Tina Huang is an intern in the Center for Preventive Action at the Council on Foreign Relations.
As the Syrian civil war continues at lower levels of violence, neighboring countries face enduring security threats and international pressures to protect refugees pouring across their borders. In a new Center for Preventive Action (CPA) Contingency Planning Memorandum Update, “Growing Stress on Jordan,” Robert Satloff, executive director of the Washington Institute for Near East Policy (WINEP), and David Schenker, director of the Program on Arab Politics at WINEP, discuss the implications of Jordan reaching its “saturation point” for accepting Syrian refugees. Satloff and Schenker state that the risk of domestic unrest stemming from economic privatization, corruption, and a lack of reform—which was the focus on their 2013 report, “Political Instability in Jordan”—has since diminished, while spillover from the Syrian civil war is an increasing threat. They offer policy recommendations for how the U.S. government can support its partner in the Middle East.
The burden of hosting 1.5 million Syrian refugees consumed 17.5 percent of Jordan’s $11.7 billion budget in 2015, contributing to the country’s $2 billion deficit. Since 2011, support for Syrian refugees has cost Jordan nearly $6.6 billion in total. A growing concern for Jordan is security, explain the authors, as there are indications that some refugees are influenced by the self-proclaimed Islamic State and domestic terrorism is on the rise. This has placed additional pressure on an already stressed political system. For example, Jordan’s unemployment rate stands at 12 percent, with nearly 30 percent of its youth looking for jobs. A growing refugee population could exacerbate competition for sparse jobs and intensify existing social tensions.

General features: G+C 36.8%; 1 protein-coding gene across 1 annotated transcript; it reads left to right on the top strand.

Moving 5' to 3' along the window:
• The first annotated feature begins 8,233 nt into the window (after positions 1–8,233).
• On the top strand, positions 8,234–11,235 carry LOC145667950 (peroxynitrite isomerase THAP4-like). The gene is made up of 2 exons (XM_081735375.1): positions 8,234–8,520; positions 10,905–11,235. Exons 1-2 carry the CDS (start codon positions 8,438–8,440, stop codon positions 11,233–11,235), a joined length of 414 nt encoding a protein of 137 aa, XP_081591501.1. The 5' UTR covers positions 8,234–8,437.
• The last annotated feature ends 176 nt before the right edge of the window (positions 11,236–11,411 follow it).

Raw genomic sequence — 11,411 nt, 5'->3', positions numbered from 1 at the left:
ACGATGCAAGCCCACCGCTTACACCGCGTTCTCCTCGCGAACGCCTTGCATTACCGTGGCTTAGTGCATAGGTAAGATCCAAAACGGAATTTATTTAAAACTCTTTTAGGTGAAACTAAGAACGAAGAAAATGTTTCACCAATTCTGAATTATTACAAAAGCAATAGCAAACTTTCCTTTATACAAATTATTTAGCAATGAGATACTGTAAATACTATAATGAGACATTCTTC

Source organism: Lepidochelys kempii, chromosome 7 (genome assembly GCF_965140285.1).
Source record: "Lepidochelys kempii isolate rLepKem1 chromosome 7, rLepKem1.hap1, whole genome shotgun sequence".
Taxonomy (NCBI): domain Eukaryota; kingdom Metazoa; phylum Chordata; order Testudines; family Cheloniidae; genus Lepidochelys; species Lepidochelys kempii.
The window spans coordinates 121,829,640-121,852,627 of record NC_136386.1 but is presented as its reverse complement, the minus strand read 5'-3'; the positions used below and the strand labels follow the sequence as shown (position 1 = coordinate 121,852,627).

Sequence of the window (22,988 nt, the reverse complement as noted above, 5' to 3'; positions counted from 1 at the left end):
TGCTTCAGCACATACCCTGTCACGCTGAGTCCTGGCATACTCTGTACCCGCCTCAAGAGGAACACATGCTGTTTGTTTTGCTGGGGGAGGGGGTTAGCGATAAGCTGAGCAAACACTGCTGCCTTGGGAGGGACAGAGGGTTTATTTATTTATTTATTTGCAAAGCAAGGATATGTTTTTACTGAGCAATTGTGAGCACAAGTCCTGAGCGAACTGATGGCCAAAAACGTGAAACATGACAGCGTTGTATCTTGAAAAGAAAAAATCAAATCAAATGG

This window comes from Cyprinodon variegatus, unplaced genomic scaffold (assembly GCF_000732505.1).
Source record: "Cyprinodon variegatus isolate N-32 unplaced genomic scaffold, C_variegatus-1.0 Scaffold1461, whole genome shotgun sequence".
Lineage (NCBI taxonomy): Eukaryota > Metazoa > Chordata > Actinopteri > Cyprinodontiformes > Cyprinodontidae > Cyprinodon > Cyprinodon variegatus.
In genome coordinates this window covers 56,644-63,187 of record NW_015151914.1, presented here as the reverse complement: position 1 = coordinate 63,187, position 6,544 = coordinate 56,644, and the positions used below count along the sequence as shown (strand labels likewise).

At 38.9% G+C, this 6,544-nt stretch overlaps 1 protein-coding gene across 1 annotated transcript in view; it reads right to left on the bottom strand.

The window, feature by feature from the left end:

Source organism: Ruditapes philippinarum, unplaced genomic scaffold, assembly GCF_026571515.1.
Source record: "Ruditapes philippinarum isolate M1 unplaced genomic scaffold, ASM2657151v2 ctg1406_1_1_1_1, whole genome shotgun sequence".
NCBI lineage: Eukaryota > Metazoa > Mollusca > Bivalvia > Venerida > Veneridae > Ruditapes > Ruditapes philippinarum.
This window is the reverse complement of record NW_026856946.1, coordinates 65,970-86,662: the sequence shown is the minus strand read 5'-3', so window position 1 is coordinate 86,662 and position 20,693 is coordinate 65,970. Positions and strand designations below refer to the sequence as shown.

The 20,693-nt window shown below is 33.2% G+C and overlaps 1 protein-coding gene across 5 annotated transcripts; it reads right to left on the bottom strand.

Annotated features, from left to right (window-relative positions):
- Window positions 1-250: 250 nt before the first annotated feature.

The authors warn that the continued inflow of refugees could “tip the scales,” and conceivably lead to the collapse of King Abdullah’s regime if it is unable to maintain security while supporting the growing displaced Syrian population. Maintaining stability in Jordan is vital to U.S. interests given the country’s commitment to a peaceful solution in Israel, partnership in combating the self-proclaimed Islamic State, cooperation with pro-West strategic orientation, and confrontation of Iranian expansionism. Satloff and Schenker provide several policy recommendations for the U.S. government to protect political stability in Jordan.
• Increasing humanitarian assistance by reconsidering its allocation of its $533 million dedicated to refugee support and encouraging European and Arab allies to also invest in Jordan.
• Supporting employment opportunities for Syrian refugees by pressing European countries, primarily Germany, to invest in job creation within Jordan.
• Increasing defense and intelligence cooperation by equipping Jordan with advanced armed-and-surveillance-drone capability.
• Establishing a real safe zone where U.S.-led coalition forces will provide security, shelter, and food to displaced Syrians.
To learn more about Satloff and Schenker’s analysis and policy recommendations, read the report, “Growing Stress on Jordan.”